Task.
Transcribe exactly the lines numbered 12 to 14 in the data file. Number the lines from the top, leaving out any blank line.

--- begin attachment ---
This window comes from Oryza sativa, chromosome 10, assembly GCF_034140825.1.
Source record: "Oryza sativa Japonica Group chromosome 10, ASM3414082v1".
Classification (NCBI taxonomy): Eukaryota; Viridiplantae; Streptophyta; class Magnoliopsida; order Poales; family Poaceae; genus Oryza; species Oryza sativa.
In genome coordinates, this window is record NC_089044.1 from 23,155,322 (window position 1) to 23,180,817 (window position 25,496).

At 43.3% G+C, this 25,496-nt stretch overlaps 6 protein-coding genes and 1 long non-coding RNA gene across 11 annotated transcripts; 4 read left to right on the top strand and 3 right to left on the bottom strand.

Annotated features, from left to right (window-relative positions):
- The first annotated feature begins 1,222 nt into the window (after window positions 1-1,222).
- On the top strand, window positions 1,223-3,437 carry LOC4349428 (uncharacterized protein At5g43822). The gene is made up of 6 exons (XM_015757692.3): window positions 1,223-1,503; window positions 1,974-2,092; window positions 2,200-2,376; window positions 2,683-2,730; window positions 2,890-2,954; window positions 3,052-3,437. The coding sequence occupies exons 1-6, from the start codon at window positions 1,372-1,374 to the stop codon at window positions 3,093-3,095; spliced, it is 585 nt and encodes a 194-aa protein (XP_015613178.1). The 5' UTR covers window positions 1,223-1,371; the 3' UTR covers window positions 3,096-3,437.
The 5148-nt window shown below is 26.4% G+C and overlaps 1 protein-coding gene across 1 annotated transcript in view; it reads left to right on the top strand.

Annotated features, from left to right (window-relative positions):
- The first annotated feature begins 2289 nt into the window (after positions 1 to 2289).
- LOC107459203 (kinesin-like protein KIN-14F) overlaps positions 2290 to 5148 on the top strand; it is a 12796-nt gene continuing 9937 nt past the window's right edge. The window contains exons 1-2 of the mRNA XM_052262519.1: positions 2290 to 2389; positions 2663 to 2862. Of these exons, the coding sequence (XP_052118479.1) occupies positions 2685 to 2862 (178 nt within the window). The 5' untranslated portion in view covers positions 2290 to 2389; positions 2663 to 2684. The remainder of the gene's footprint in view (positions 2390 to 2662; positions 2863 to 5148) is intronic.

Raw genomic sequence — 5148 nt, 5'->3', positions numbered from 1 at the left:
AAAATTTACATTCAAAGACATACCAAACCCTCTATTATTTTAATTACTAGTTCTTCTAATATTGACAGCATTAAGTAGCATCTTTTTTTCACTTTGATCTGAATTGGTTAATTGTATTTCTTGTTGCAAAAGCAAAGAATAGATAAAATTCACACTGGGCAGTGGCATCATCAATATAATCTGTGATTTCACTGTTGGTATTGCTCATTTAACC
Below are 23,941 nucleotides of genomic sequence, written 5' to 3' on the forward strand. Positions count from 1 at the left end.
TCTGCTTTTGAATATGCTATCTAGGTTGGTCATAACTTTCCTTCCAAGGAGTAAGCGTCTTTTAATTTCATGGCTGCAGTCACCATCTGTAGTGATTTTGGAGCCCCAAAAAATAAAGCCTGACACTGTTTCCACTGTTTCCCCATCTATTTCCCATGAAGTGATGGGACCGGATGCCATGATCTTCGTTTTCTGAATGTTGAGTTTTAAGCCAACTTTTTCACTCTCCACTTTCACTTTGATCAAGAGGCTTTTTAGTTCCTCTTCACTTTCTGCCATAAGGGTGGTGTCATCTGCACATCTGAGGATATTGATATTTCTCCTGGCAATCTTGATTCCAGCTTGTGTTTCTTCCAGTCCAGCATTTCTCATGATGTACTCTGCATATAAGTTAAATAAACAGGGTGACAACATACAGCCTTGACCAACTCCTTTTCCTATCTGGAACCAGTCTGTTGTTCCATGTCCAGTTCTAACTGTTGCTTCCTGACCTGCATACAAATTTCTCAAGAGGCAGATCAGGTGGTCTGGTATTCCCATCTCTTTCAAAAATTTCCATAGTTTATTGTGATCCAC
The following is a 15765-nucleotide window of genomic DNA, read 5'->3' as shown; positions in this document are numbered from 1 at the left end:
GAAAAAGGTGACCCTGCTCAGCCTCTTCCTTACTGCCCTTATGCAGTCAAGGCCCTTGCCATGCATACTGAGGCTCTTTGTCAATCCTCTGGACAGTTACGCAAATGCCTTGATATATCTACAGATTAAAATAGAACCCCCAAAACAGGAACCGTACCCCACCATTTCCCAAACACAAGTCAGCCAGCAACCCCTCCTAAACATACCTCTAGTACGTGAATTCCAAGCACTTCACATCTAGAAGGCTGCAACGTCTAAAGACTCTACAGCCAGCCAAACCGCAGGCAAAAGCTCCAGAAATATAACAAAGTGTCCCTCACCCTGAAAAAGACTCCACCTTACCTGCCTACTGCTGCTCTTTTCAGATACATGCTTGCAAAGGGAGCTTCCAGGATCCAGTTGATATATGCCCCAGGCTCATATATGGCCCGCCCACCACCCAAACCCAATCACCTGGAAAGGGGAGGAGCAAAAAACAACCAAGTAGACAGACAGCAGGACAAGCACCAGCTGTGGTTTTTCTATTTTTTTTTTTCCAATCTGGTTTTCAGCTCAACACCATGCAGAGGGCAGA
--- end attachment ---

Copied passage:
- LOC107459203 (kinesin-like protein KIN-14F) overlaps positions 2290 to 5148 on the top strand; it is a 12796-nt gene continuing 9937 nt past the window's right edge. The window contains exons 1-2 of the mRNA XM_052262519.1: positions 2290 to 2389; positions 2663 to 2862. Of these exons, the coding sequence (XP_052118479.1) occupies positions 2685 to 2862 (178 nt within the window). The 5' untranslated portion in view covers positions 2290 to 2389; positions 2663 to 2684. The remainder of the gene's footprint in view (positions 2390 to 2662; positions 2863 to 5148) is intronic.

Raw genomic sequence — 5148 nt, 5'->3', positions numbered from 1 at the left:
AAAATTTACATTCAAAGACATACCAAACCCTCTATTATTTTAATTACTAGTTCTTCTAATATTGACAGCATTAAGTAGCATCTTTTTTTCACTTTGATCTGAATTGGTTAATTGTATTTCTTGTTGCAAAAGCAAAGAATAGATAAAATTCACACTGGGCAGTGGCATCATCAATATAATCTGTGATTTCACTGTTGGTATTGCTCATTTAACC